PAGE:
The secret to a happy family is avoiding family secrets. Or at least that seems to be one of the messages of Little White Lie, a 2014 documentary written and directed by filmmaker Lacey Schwartz. The documentary, which will be shown during the 19th Denver Jewish Film Festival on February 12, is a raw exposé of family secrecy and denial.
Little White Lie follows Schwartz as she grapples with her family’s lifelong refusal to acknowledge a significant factor in her identity: her race. Schwartz grew up in an upper-middle class Jewish family thinking she was white, a result of her mother’s reluctance to confess to an extra-marital affair with a black man. Despite clear clues of her mixed race, including darker skin and tight black curls, it wasn’t until her freshman year in college that Schwartz recognized her biracial identity after being accepted to Georgetown University as a black student based on a photograph. The film documents Schwartz’ journey as the truth of her paternity is revealed, and she attempts to come to terms with her family’s collective denial.
But Little White Lie does more than delve into the complications of family life; it poses questions about racial and cultural identities. In keeping with the 2015 festival’s theme of “coexistence,” this documentary tells a poignant tale of internal integration. It also speaks to the theme of coexistence in a more literal sense, as Schwartz attempts to reconcile a broken family.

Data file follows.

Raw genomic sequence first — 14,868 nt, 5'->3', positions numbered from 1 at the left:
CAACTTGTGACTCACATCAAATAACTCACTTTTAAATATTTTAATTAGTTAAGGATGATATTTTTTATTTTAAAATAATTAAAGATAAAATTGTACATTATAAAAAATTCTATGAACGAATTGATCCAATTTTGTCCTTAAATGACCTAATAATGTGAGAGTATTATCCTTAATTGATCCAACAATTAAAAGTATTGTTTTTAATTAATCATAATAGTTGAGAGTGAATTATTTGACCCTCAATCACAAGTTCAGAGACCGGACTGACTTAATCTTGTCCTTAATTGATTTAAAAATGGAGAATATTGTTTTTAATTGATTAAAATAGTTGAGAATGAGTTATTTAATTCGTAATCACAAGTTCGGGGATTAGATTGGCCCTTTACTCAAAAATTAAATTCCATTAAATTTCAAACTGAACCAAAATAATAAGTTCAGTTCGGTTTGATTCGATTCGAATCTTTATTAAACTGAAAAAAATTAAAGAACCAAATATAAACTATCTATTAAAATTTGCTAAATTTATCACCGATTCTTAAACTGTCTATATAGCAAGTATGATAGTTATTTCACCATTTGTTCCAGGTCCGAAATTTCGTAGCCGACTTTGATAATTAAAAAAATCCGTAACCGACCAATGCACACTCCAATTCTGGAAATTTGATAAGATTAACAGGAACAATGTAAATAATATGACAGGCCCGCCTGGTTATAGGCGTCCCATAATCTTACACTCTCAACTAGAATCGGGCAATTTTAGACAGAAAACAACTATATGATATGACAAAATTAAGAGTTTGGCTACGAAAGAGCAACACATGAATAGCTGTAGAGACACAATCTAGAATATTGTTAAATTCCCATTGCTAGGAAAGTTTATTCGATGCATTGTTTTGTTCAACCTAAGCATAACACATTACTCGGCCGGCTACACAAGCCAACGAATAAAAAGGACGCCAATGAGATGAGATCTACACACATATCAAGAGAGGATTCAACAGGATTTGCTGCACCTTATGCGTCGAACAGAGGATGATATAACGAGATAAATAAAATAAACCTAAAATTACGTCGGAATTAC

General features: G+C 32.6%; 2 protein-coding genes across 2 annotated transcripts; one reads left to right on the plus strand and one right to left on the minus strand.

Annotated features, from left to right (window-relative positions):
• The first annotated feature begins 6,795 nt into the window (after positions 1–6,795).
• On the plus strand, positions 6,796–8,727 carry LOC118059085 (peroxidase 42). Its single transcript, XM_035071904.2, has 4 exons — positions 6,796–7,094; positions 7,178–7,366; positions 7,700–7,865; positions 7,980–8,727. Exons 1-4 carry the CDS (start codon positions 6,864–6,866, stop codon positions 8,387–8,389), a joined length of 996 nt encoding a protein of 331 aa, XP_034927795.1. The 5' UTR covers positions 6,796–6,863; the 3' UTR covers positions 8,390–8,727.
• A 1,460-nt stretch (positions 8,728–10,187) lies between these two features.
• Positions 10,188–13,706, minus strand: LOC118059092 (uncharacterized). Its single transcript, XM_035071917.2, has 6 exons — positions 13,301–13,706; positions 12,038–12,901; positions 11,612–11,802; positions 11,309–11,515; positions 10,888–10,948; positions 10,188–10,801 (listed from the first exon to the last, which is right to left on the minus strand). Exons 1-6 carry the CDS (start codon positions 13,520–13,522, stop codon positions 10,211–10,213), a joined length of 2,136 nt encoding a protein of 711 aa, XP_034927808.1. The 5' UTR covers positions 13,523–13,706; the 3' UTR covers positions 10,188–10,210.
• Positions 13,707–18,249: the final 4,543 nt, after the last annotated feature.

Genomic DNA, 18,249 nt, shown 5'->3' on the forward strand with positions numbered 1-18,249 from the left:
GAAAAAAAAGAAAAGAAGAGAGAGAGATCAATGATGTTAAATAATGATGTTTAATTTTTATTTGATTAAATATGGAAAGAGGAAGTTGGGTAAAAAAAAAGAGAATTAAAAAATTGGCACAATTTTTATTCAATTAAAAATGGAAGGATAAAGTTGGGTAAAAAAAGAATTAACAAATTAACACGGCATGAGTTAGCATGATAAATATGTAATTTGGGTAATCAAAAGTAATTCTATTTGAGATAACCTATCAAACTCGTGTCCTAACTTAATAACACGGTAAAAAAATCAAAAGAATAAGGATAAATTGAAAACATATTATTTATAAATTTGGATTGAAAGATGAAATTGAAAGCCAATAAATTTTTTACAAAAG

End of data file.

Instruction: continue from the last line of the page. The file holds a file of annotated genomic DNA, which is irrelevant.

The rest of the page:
More than anything, though, Little White Lie points to the necessity of having brave conversations within the familial sphere in order to make these discussions possible within a larger societal context. Schwartz, who worked on the film for eight years, is unyielding in her desire to discuss the unspoken with her parents. The film’s uncomfortable, oftentimes emotional interviews are vulnerable and real in a way that only documentary film can achieve.
Denver Jewish Film Festival committee chair Julia Schwarz says Little White Lie is one of many films at the upcoming festival that discusses conflicting religious, racial, and cultural identities. Schwarz hopes the festival and films like Little White Lie will encourage discussion in the post-screening Talkbacks. Other notable titles airing at this year’s festival include Above and Beyond (Nancy Spielberg, 2014), The Outrageous Sophie Tucker (William Gazecki, 2014), and Joachim Prinz: I Shall Not Be Silent (Rachel Fisher and Rachel Pasternak, 2013).
The screening of Little White Lies will take place on Thursday, February 12, at 7:45 p.m., at the Mizel Arts and Culture Center at the Jewish Community Center, 350 S. Dahlia St. For more information or to view the rest of the Jewish Film Festival schedule, visit maccjcc.org.